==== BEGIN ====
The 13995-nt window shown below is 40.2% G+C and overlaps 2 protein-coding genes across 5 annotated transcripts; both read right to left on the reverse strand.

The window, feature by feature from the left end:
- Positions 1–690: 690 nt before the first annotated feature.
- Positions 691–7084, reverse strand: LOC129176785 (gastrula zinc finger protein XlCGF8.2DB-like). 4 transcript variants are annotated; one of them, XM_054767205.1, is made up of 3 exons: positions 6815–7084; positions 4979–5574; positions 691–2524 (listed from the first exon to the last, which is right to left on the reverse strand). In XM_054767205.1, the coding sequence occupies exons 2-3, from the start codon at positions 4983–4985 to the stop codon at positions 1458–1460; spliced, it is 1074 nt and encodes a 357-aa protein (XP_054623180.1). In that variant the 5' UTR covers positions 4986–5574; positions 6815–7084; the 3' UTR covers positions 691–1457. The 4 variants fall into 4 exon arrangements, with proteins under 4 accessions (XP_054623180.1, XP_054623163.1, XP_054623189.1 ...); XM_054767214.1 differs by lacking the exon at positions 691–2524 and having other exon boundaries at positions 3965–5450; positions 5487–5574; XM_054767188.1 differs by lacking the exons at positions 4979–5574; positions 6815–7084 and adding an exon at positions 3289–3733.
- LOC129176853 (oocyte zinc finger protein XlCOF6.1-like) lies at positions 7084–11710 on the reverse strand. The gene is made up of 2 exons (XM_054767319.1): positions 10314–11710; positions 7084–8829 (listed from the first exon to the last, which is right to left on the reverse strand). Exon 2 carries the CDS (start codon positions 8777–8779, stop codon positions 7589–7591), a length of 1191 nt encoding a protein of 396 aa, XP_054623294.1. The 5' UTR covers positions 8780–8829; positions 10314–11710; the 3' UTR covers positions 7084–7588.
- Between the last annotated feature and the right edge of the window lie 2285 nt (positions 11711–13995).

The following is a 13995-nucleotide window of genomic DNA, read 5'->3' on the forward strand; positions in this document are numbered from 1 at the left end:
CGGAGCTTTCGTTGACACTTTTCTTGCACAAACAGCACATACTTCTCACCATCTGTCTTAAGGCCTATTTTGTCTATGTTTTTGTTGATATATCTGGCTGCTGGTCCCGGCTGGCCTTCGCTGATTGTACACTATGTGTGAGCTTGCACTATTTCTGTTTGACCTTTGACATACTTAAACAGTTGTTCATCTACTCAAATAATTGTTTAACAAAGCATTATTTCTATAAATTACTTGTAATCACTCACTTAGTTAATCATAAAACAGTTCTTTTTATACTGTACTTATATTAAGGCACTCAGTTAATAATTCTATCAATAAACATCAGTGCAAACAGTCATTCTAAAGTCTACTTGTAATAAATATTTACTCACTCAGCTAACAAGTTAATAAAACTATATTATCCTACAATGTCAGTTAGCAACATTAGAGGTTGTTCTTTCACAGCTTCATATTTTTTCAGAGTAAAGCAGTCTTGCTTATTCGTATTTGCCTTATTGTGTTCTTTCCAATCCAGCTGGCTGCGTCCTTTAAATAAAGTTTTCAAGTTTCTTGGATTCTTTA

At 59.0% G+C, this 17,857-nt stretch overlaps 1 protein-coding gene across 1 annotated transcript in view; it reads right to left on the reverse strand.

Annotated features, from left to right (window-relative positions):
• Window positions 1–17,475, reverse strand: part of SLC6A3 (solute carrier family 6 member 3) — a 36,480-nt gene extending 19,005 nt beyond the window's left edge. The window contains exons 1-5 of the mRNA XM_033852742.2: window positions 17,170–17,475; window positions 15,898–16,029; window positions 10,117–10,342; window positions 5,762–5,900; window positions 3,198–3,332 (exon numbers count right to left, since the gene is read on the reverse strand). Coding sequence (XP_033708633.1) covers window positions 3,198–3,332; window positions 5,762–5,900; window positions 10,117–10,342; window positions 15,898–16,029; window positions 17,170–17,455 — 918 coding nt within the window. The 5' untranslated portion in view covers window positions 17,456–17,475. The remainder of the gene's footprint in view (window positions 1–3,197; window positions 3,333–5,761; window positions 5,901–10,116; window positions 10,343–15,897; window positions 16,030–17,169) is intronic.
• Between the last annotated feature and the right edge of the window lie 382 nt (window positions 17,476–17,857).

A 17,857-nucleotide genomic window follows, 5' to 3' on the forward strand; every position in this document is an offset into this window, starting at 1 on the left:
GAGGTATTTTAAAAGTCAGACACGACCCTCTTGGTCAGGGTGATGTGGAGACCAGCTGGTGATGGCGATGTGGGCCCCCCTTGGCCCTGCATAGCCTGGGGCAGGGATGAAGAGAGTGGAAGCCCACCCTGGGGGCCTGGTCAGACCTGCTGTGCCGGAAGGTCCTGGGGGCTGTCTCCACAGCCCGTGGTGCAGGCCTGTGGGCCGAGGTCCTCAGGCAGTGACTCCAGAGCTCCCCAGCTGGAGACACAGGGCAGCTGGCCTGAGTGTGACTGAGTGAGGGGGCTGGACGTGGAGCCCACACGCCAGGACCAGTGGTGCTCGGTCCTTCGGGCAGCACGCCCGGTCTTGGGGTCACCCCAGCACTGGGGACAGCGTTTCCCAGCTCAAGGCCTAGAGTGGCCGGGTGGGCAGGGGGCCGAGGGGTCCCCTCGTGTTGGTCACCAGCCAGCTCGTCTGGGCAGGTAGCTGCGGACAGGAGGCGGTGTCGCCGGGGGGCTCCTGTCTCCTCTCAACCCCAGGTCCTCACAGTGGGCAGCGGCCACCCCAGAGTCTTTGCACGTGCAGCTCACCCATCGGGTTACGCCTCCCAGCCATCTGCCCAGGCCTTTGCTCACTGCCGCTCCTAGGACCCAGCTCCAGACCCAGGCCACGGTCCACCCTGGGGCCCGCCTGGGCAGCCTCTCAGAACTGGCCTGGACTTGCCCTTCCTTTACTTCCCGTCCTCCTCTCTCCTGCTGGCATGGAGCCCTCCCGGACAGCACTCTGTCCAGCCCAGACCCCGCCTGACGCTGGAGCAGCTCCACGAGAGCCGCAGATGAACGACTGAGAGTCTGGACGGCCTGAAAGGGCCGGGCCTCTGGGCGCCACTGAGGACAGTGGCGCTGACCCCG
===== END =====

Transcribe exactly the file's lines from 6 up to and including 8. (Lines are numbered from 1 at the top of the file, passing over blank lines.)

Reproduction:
- Between the last annotated feature and the right edge of the window lie 2285 nt (positions 11711–13995).

The following is a 13995-nucleotide window of genomic DNA, read 5'->3' on the forward strand; positions in this document are numbered from 1 at the left end:
CGGAGCTTTCGTTGACACTTTTCTTGCACAAACAGCACATACTTCTCACCATCTGTCTTAAGGCCTATTTTGTCTATGTTTTTGTTGATATATCTGGCTGCTGGTCCCGGCTGGCCTTCGCTGATTGTACACTATGTGTGAGCTTGCACTATTTCTGTTTGACCTTTGACATACTTAAACAGTTGTTCATCTACTCAAATAATTGTTTAACAAAGCATTATTTCTATAAATTACTTGTAATCACTCACTTAGTTAATCATAAAACAGTTCTTTTTATACTGTACTTATATTAAGGCACTCAGTTAATAATTCTATCAATAAACATCAGTGCAAACAGTCATTCTAAAGTCTACTTGTAATAAATATTTACTCACTCAGCTAACAAGTTAATAAAACTATATTATCCTACAATGTCAGTTAGCAACATTAGAGGTTGTTCTTTCACAGCTTCATATTTTTTCAGAGTAAAGCAGTCTTGCTTATTCGTATTTGCCTTATTGTGTTCTTTCCAATCCAGCTGGCTGCGTCCTTTAAATAAAGTTTTCAAGTTTCTTGGATTCTTTA